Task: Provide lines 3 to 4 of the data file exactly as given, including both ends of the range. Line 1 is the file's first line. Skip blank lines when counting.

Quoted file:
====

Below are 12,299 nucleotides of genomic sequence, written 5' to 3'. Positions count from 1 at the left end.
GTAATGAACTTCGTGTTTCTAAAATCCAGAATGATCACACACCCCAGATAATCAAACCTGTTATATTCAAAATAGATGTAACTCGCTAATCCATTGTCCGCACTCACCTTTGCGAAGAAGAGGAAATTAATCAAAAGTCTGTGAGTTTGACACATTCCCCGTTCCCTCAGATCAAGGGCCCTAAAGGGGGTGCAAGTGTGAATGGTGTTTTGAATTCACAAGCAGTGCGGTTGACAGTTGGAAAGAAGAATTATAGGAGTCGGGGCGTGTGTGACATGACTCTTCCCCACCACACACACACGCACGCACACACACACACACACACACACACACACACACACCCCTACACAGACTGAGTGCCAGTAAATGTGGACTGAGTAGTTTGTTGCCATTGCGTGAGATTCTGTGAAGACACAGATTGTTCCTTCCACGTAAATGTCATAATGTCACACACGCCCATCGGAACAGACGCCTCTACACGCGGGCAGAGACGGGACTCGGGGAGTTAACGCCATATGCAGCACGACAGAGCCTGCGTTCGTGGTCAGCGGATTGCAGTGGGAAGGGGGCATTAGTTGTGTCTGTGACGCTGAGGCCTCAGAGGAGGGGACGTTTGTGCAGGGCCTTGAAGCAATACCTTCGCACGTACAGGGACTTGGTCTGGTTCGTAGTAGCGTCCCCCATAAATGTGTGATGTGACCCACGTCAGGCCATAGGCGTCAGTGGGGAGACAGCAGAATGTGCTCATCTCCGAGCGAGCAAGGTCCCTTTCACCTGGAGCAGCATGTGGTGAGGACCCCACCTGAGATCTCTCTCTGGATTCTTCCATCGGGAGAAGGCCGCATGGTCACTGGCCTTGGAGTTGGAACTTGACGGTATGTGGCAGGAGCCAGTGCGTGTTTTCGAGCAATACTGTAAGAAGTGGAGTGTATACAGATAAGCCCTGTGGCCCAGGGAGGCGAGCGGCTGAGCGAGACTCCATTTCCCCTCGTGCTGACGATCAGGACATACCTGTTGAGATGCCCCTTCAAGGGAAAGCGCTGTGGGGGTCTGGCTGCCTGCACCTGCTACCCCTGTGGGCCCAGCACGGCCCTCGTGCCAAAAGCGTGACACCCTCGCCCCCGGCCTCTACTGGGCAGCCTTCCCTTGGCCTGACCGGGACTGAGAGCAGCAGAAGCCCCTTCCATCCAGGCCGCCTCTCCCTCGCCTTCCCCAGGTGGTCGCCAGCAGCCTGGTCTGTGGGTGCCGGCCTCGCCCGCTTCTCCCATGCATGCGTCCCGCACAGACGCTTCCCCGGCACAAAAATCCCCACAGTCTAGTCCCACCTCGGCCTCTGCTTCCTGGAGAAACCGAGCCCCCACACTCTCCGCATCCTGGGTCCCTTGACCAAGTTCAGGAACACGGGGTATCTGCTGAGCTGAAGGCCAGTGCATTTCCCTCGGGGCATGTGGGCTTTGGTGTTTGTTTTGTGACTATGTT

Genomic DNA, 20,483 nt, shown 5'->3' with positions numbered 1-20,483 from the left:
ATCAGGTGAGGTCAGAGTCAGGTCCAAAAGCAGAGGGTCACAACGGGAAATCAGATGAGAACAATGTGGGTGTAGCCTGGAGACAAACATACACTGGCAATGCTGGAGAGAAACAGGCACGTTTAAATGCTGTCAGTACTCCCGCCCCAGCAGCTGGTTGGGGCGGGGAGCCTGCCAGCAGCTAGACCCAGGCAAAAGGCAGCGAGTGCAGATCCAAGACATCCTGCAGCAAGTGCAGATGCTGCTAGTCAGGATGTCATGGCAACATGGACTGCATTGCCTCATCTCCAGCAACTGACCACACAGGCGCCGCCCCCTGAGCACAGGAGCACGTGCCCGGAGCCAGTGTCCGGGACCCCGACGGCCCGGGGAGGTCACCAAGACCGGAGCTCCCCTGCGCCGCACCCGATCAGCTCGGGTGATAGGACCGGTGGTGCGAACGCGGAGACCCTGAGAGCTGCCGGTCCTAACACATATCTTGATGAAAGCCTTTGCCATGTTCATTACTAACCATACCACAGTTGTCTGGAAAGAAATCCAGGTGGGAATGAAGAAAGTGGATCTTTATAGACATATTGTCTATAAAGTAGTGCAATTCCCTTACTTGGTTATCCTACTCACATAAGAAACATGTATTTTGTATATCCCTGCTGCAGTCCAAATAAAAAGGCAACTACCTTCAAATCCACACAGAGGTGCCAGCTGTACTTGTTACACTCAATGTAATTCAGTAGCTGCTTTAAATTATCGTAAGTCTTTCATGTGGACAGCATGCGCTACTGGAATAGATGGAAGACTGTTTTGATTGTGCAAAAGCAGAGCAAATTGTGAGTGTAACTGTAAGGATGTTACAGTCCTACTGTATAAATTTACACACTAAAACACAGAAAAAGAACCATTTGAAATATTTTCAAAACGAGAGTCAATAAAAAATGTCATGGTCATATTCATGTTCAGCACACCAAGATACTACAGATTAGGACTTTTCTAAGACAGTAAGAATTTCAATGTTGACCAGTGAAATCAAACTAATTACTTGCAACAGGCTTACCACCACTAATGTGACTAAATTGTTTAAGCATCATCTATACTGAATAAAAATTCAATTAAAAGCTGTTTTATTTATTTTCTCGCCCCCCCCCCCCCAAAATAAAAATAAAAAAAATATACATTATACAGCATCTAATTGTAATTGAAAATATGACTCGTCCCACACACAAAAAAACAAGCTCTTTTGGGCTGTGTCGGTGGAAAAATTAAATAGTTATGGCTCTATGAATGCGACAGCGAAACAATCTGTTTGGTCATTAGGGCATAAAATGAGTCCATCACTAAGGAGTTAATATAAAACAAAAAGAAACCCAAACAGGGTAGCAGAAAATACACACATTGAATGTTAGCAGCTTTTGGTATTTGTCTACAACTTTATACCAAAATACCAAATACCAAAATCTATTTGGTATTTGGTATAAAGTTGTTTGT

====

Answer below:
Genomic DNA, 20,483 nt, shown 5'->3' with positions numbered 1-20,483 from the left:
ATCAGGTGAGGTCAGAGTCAGGTCCAAAAGCAGAGGGTCACAACGGGAAATCAGATGAGAACAATGTGGGTGTAGCCTGGAGACAAACATACACTGGCAATGCTGGAGAGAAACAGGCACGTTTAAATGCTGTCAGTACTCCCGCCCCAGCAGCTGGTTGGGGCGGGGAGCCTGCCAGCAGCTAGACCCAGGCAAAAGGCAGCGAGTGCAGATCCAAGACATCCTGCAGCAAGTGCAGATGCTGCTAGTCAGGATGTCATGGCAACATGGACTGCATTGCCTCATCTCCAGCAACTGACCACACAGGCGCCGCCCCCTGAGCACAGGAGCACGTGCCCGGAGCCAGTGTCCGGGACCCCGACGGCCCGGGGAGGTCACCAAGACCGGAGCTCCCCTGCGCCGCACCCGATCAGCTCGGGTGATAGGACCGGTGGTGCGAACGCGGAGACCCTGAGAGCTGCCGGTCCTAACACATATCTTGATGAAAGCCTTTGCCATGTTCATTACTAACCATACCACAGTTGTCTGGAAAGAAATCCAGGTGGGAATGAAGAAAGTGGATCTTTATAGACATATTGTCTATAAAGTAGTGCAATTCCCTTACTTGGTTATCCTACTCACATAAGAAACATGTATTTTGTATATCCCTGCTGCAGTCCAAATAAAAAGGCAACTACCTTCAAATCCACACAGAGGTGCCAGCTGTACTTGTTACACTCAATGTAATTCAGTAGCTGCTTTAAATTATCGTAAGTCTTTCATGTGGACAGCATGCGCTACTGGAATAGATGGAAGACTGTTTTGATTGTGCAAAAGCAGAGCAAATTGTGAGTGTAACTGTAAGGATGTTACAGTCCTACTGTATAAATTTACACACTAAAACACAGAAAAAGAACCATTTGAAATATTTTCAAAACGAGAGTCAATAAAAAATGTCATGGTCATATTCATGTTCAGCACACCAAGATACTACAGATTAGGACTTTTCTAAGACAGTAAGAATTTCAATGTTGACCAGTGAAATCAAACTAATTACTTGCAACAGGCTTACCACCACTAATGTGACTAAATTGTTTAAGCATCATCTATACTGAATAAAAATTCAATTAAAAGCTGTTTTATTTATTTTCTCGCCCCCCCCCCCCCAAAATAAAAATAAAAAAAATATACATTATACAGCATCTAATTGTAATTGAAAATATGACTCGTCCCACACACAAAAAAACAAGCTCTTTTGGGCTGTGTCGGTGGAAAAATTAAATAGTTATGGCTCTATGAATGCGACAGCGAAACAATCTGTTTGGTCATTAGGGCATAAAATGAGTCCATCACTAAGGAGTTAATATAAAACAAAAAGAAACCCAAACAGGGTAGCAGAAAATACACACATTGAATGTTAGCAGCTTTTGGTATTTGTCTACAACTTTATACCAAAATACCAAATACCAAAATCTATTTGGTATTTGGTATAAAGTTGTTTGT